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In an online business, marketing and sales both play important roles throughout the customer lifecycle process. When we look at the popular buyer funnel model, each portion of the funnel (top, middle, and bottom) is either the responsibility of sales or marketing, or a responsibility shared between the two teams.

The middle of the funnel, where qualified leads take place, is the shared responsibility of both sales and marketing. In order to funnel a prospect from a one-time website visitor to a recurring customer, it is vital that sales and marketing teams work together toward this common goal. When these teams are not in sync, there are missed opportunities and, ultimately, customers are lost. Through years of SEO and digital marketing work, RefractROI has picked up a few tried-and-true best practices that can effectively and efficiently help your sales and marketing teams work together.

1. Position Marketing as Your Content Creation Engine & Sales as Your Learning/Distribution Engine

As the saying goes, content is king–especially with an online business, but it can be difficult to brainstorm topics that are important to your target audience and get it to them in an effective manner. When your content doesn’t provide the end results you’d intended, it’s essential that your marketing and sales teams work together to put together a solution. How? Sales reps are regularly in contact with your target audience and they’re privy to the questions they ask about your products or services. If your sales team can communicate these to your marketing department, they can then generate answers through the content on your website.

This content can then be converted into assets, like whitepapers, case studies, and ebooks, that can be used to drive qualified traffic to your website. Using this newfound knowledge, you can customize your content for each different part of the funnel, driving your prospective buyer from visitor to customer.

2. Stop Chasing Different Metrics & Unite Around a Common Goal

Sales and marketing teams typically focus on certain KPIs to measure the success of their efforts. Often, the KPIs for marketing differ from the KPIs used by sales, meaning that two teams that should be working together are frequently pursuing different goals. Rather than setting different goals for each team, first take stock of what metrics best align with your business and bring in the most revenue. Pick one or two of these metrics, then use both with your sales and marketing teams to enable them to work together to produce overarching improvements. Essentially a method of forced collaboration, this allows unification across the board and often results in greater ROI.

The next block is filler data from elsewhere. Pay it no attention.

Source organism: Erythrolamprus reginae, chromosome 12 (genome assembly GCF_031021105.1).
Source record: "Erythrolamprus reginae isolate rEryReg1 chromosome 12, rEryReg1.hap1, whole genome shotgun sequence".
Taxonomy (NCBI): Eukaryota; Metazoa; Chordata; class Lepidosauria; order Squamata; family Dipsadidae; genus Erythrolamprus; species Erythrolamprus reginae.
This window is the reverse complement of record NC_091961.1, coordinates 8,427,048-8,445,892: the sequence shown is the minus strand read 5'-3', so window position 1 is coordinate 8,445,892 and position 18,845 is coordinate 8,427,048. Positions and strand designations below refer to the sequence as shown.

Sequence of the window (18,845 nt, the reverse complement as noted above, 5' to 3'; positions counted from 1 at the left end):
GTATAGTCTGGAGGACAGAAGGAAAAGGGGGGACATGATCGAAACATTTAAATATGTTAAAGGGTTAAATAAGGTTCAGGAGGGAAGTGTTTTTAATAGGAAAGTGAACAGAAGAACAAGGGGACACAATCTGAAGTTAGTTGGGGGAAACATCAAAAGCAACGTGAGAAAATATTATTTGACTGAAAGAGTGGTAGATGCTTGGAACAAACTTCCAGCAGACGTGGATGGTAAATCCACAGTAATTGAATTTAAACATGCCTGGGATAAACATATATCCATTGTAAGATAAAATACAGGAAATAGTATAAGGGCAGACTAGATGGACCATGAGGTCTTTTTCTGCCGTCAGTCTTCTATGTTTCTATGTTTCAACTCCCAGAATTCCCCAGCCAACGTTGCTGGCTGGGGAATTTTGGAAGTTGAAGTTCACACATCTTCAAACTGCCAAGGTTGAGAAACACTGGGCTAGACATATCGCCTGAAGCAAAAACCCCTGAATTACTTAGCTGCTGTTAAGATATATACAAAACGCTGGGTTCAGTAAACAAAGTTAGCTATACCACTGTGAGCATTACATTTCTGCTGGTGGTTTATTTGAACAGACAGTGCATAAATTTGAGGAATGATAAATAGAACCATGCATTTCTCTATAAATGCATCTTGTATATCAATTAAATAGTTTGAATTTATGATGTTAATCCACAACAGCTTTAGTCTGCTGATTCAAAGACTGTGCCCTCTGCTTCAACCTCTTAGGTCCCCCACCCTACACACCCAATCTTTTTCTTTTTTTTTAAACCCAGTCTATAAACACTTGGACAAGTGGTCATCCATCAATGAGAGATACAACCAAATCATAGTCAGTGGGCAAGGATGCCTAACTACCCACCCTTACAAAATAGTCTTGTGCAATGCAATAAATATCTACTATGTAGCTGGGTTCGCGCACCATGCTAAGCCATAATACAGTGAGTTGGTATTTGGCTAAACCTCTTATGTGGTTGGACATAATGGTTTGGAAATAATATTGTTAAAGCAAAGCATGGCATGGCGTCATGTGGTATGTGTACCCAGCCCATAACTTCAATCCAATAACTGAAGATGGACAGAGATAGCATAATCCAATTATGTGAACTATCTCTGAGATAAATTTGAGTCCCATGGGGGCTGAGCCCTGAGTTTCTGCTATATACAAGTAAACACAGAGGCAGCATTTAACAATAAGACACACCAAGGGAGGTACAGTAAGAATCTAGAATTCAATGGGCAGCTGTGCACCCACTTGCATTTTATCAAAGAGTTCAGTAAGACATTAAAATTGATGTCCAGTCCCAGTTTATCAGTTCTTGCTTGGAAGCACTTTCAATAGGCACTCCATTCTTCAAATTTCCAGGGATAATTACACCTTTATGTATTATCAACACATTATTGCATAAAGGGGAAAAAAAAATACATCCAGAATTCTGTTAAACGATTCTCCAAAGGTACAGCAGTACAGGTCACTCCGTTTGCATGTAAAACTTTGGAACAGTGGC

3. Create Structure Around Your Communication Goals

In the years following the pandemic, the work environment has continued to change and adapt to the new demand for hybrid and work-from-home models. While we’ve seen numerous benefits come from this, it’s become increasingly difficult for businesses to maintain routine and foster a collaborative culture in the workplace. 

However, through the continuous use of communication solutions, like Slack or Zoom, businesses have the ability to provide teams the flexibility to work where they want while still maintaining the open communication needed to work in tandem. Whether you choose to hold weekly video meetings with both sales and marketing present, or choose to provide a communication software depends on your teams’ unique needs, but putting structure to your communication standards will provide that connection needed for effective collaboration.

4. Invest in Your Website’s User Experience

By improving your website’s user experience, you position your website to generate additional online leads. Start by optimizing the pages your visitors often see first: your landing pages. A great landing page helps to lead a prospect down the sales funnel and increase sales, whereas a poorly designed or built landing page can drive away potential customers. If you choose to use a call to action on your website, make sure that the call to action is clear and pronounced. Next, focus on your natural site navigation. If a member of your target audience has difficulty navigating your website, they aren’t likely to make a purchase and may bounce off your site entirely. 

Additionally, you can utilize progressive web apps like push notifications or SMS updates to frequently remind potential customers of your business or of specific product/service you’d like to highlight. Consider using automated ordering by using cache data for repeat customers and make sure your website has the speed to handle the amount of traffic your website generates. 

Finally, leverage user-generated content like a photo gallery voluntarily submitted by customers as part of a customer review to help others visualize your product in action. An astonishing 63% of consumers say that they are more likely to buy a product from a website that includes consumer reviews. Keep in mind that the experience your target audience has on your website can either positively or negatively impact their potential purchase, so set yourself up for success with a user experience-first site.

Need Help Developing a Strategy to Connect Marketing & Sales?

Don’t allow a decrease in online leads to negatively impact your business revenue. Implement these best practices to connect your departments to see if you just needed to strategize to improve your site traffic and boost how you’re converting potential customers into additional revenue. If you still need a fresh perspective to help implement your practices or need assistance putting together a new strategy, call the RefractROI team at 303-945-3715 to learn more today.